Now that weed is legal in Canada, residents, as well as tourists, want to know where they can buy some. Here’s Herb’s comprehensive guide on the dispensaries in Alberta.
Close to Trinity Bellwoods, people had an opportunity to examine some of the cannabis packaging that the products will come in. (Steve Russell/Toronto Star via Getty Images)
Alberta has opted for the federal government’s standard, allowing those who are 18-years and older to legally purchase and possess cannabis in the province. All you’ll need is an ID and whatever method of payment you like because federal legalization means that you can even buy your weed with a credit card.
For a catch-all FAQ on Alberta, all the info you’ll need can be found on the Alberta government’s website, but we’ve put together a quick rundown here.
Alberta is one of the lucky provinces that will have both private as well as government-run retail options available on day one. Unfortunately, for the time being only 17 locations have been approved for licenses, with two in Calgary, three in Medicine Hat and six in the Edmonton area.
In early October, Alberta Gaming Liquor and Cannabis (AGLC) released a list of those licensed locations, they are:
Daily Blaze in Stony Plain; Green Exchange, Westside Weed and Waldo’s 420 Store in Medicine Hat; five Nova Cannabis locations in Spruce Grove, Calgary and Edmonton; Cannabis House in Edmonton; 420 Premium Market in Calgary; Small Town Buds in Devon; Numo Cannabis Corp. in Edmonton; three Fire & Flower locations in Edmonton, St Albert and Fort Saskatchewan; and Alternative Greens in Edmonton.
For those who are left with a bit of a drive, don’t worry because the province expects to license up to 250 brick-and-mortar locations, more than 100 in Calgary alone, within the first year and hundreds more have applied.
While prices after legalization are generally expected to drop, the price of legal weed as of legalization day, according to Alberta Cannabis—the province’s only legal online retailer—ranges from around $29.99 per 3.5g orders to up to $48.99 per 3.5g for more high-quality strains.
The AGLC will be the only legal retailer of cannabis online in the province of Alberta. This policy is consistent with other provinces who have set up similar delivery services. On the bright side, initial reviews say that there is a broad selection as the province is working with 15 licensed producers to supply its online store.
The downside to ordering your weed online is that it will require a more rigorous process with multiple ID checks to ensure that the person ordering is of legal age. As a result, you can expect to provide proof of identification at the time that you order as well as your date of birth and address. In this case, you will have to provide an Alberta address, so visitors from out of town are better off going into a store. In fact, for those who value their privacy, you may want to make the trip to a retail location since the proof of identification portion of the ordering process also comes with a background check.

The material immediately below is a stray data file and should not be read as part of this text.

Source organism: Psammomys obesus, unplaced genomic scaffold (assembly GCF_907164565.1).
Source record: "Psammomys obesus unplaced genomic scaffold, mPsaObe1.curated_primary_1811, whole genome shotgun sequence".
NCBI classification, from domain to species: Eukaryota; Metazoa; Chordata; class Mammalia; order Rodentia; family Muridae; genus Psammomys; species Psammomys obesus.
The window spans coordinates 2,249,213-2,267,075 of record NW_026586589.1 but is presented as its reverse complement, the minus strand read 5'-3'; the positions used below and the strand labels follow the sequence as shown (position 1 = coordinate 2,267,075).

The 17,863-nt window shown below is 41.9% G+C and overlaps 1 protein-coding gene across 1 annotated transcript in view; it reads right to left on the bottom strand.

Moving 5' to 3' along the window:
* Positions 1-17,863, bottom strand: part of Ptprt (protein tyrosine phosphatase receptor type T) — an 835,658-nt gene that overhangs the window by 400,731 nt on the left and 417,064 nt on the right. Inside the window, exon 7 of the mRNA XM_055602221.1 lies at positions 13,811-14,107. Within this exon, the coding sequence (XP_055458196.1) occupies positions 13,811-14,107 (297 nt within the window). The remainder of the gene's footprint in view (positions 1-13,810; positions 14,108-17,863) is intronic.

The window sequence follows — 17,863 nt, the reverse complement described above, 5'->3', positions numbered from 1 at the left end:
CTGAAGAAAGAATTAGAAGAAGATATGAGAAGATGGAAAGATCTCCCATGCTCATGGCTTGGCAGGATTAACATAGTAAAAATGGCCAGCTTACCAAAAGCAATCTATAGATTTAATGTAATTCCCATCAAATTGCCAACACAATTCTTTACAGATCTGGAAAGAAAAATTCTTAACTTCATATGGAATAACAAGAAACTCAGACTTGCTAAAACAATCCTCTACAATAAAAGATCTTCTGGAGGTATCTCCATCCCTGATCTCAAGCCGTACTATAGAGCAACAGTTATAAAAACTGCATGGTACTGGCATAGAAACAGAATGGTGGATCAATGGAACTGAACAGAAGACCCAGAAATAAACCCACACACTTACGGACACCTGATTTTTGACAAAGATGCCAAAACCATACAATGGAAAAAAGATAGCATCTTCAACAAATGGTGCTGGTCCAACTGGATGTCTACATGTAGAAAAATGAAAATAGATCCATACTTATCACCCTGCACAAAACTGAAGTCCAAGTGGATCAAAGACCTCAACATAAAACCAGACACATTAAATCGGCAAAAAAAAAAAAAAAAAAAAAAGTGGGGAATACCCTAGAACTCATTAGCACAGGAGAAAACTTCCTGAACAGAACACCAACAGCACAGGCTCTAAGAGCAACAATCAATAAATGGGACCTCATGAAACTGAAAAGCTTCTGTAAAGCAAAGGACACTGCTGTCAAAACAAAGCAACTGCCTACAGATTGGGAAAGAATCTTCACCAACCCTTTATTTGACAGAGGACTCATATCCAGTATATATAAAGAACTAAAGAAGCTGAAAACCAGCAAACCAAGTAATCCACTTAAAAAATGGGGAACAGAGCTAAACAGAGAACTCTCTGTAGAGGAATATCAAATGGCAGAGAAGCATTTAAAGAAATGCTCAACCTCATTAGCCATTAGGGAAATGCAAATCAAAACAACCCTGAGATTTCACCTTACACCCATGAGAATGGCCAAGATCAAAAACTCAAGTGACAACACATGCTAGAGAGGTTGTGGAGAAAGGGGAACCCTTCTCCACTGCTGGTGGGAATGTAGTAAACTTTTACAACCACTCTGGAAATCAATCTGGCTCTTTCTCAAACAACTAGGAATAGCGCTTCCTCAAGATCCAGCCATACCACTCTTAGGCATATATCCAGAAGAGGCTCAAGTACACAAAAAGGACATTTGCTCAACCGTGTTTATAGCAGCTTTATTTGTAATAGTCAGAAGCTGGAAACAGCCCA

The system has a number of backup plans which includes going down to your local post office and providing your proof of ID in the event that they are not able to confirm that info online. Most importantly, the government will make sure you get your weed, the question of when you get it, however, will be up to Canada Post.
Though—again—ordering online may be more hassle than it’s worth since you will have to make sure that you or someone of legal age is home to pick up the package and provide an ID one last time. Couriers will not leave the package at your door like Amazon does and if no one is home to receive it, you’ll have to make a trip to the post office at which point you might as well have gone to the dispensary.
In Alberta, you will be allowed to purchase and possess up to 30 grams. You will be able to consume it anywhere that cigarette consumption is allowed. Unfortunately, the government has said that it will not allow for the licensing of cannabis lounges until regulations surrounding edibles have been fully established, a process which could take months if not years. In Colorado, for example, lawmakers are still trying to come up with regulations regarding public consumption six years after voters approved the legalization of recreational cannabis sales.
When it comes to growing your own, this is another area in which Alberta simply adopted the federal regulations as their own. Residents will be allowed to grow up to four plants of their own. But home grows will only be allowed to grow indoors because the province believes that outdoor weed is more easily accessible to children (how the children would know to trim and cure the cannabis is a mystery to us).
The indoor grow regulations could present a bit of a problem for some, especially those who rent rather than own a home. According to the provincial government’s guidelines, landlords are allowed to ban smoking and growing in apartments, but “these restrictions should be clearly set out in the rental agreement.”
So whether you’re allowed to grow will depend on where you rent, yet as the government’s guidelines point out, “Non-smoking consumption…may be permitted, but renters and condo occupants should check applicable rules.”
For more information on where to buy legal weed in Canada, check out Herb’s complete guide.